Syna So Pro Wants to Bring St. Louis Together Through Her Contemporary Art Museum Residency

In addition to regular performances, Syrhea Conaway will be leading workshops with high school students.
In addition to regular performances, Syrhea Conaway will be leading workshops with high school students.

When Syrhea Conaway begins her monthly residency at the Contemporary Art Museum on Friday, February 1, she'll have no small amount of gear with her. Conaway, who performs and records as the one-woman band Syna So Pro, will truck in the usual implements of rock music — guitar, bass, keys — alongside her arsenal of effects pedals and, perhaps most crucially, her looper for recording, layering and manipulating all of her sounds.

It's a format that local music fans have come to expect from Conaway's live shows, but the space itself and the nature of her performance will present a new challenge for the veteran musician.

"I said, 'You know that I'm not a DJ!'" Conaway recalls telling the venue staff. She notes that she didn't want to snipe a gig away from another performer and initially was unsure how her style of performance — oftentimes a build-as-you-go affair built around her jacknife looping skills — would blend into the curated space of CAM.

"There was a little bit of imposter syndrome," she says, "but after reading over the literature and understanding there's an educational aspect to it as well, where I have to teach workshops with some high schoolers, I understand that. Not everyone has experience teaching, which I dove into because I quit my day job a year and a half ago to be a full-time artist and musician."

Taking that plunge — leaving the comfort and security of regular employment to dedicate her time to music — has led Conaway into new venues, CAM included. In the past two years Conaway has taught classes through St. Louis Public Library and COCA, acted and consulted for local theater companies and continued to play in a handful of diverse local bands. That access to a host of arts and education organizations underlined the city's seldom-interconnected scenes. It's something Conaway hopes to change with her monthly CAM shows.

"People are coming for the exhibition, and it's a good way for me to try to interconnect a lot of scenes," she says. "I don't know why St. Louis is so siloed — so siloed! You don't see a lot of the same people in these spaces."

Conaway recounts her own moments of stepping into new spaces — going to watch improv comedy or digging into her acting debut as part of Metro Theater Company's Wonderland: Alice's Rock & Roll Adventure — and she says that she recognized at once a vibrant but segmented arts scene.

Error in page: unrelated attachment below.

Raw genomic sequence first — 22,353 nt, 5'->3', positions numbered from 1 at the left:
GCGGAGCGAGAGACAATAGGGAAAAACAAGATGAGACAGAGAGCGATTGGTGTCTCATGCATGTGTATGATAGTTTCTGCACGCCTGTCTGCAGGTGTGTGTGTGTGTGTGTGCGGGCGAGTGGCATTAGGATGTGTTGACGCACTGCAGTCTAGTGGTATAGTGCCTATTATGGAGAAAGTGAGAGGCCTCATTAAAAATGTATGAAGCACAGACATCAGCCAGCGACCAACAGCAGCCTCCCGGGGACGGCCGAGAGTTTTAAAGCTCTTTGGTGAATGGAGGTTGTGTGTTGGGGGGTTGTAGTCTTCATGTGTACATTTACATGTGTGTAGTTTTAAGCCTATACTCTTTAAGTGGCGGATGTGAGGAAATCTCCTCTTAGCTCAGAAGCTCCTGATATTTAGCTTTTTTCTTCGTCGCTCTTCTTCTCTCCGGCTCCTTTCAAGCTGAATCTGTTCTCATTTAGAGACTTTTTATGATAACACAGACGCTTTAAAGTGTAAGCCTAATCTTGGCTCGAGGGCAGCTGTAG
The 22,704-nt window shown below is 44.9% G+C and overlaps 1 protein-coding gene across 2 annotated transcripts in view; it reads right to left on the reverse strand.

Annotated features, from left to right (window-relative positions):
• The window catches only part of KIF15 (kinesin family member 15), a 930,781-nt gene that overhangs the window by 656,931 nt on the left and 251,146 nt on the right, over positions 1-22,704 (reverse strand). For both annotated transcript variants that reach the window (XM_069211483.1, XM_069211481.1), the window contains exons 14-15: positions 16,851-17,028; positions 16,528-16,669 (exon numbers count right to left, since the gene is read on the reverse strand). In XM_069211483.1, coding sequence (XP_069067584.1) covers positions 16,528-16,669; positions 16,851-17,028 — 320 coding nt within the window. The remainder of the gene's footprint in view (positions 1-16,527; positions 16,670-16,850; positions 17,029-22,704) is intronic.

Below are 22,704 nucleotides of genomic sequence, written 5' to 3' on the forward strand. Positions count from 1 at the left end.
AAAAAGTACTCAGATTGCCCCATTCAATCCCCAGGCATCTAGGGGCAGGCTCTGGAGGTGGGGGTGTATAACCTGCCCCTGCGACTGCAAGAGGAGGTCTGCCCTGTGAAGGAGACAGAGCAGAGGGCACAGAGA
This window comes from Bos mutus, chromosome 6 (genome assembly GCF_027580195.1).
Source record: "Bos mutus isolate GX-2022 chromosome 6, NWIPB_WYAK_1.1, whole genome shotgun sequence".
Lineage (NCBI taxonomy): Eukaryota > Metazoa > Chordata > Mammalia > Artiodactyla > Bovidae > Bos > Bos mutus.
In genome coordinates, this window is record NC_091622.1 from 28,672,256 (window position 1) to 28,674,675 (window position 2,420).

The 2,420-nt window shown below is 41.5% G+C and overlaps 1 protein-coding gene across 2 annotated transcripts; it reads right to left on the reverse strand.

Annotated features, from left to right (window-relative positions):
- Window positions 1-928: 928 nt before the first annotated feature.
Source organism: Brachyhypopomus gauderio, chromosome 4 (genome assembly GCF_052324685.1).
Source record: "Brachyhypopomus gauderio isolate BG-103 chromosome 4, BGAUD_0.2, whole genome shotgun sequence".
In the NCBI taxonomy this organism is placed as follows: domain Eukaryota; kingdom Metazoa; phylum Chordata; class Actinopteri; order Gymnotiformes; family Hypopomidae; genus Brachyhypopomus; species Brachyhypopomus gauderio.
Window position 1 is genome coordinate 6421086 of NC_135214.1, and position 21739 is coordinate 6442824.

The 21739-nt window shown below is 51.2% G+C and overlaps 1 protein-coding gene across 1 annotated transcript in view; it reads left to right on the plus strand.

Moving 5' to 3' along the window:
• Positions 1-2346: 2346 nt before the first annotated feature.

"Why have I never met any of you guys before? Because I'm not going out and getting myself in these spaces — all of these worlds are so disconnected," Conaway says. "I don't know if this is a St. Louis thing or a human-nature thing."

Conaway recognizes that her monthly sets will serve as background music for many as they tour the gallery, though keen-eyed patrons will have the chance to watch her create her art largely from scratch.

"It's not like you're gonna come here and get a Syna So Pro show," she says of her sets. "I will be playing my songs, but I don't really plan on singing very many words. This is an opportunity for me to put out all the instrumental tracks I've been writing since even before Vox [her previous record] and just play them, loop over them."

She currently doesn't have any plans to release a new Syna So Pro album this year, but preparing for this residency and challenging herself to create new songs every month should lead to a trove of tracks.

"I'm pretty pleased with what I've accomplished and where I am, but there's so much more to do. This challenge with CAM will give me that kick in the butt that I need; I've been sitting on so much material it's not even fucking funny."

Conaway's transition to full-time artist, performer and educator has had its challenges, but she speaks with a gleam of evangelism about the experience of working with young students and helping them embrace some of the creativity, theory and do-it-yourself ethos that she has built into the infrastructure of her workflow.

"I'm just talking from my own personal experience — I never thought as a child that I could make a career out of this," Conaway says. "No one was supporting me in that. But if somebody like me came to my school and did this shit ..." She trails off, making a brain-exploding noise.

"I just want to be that person for this generation. Don't listen to those naysayers — you got it."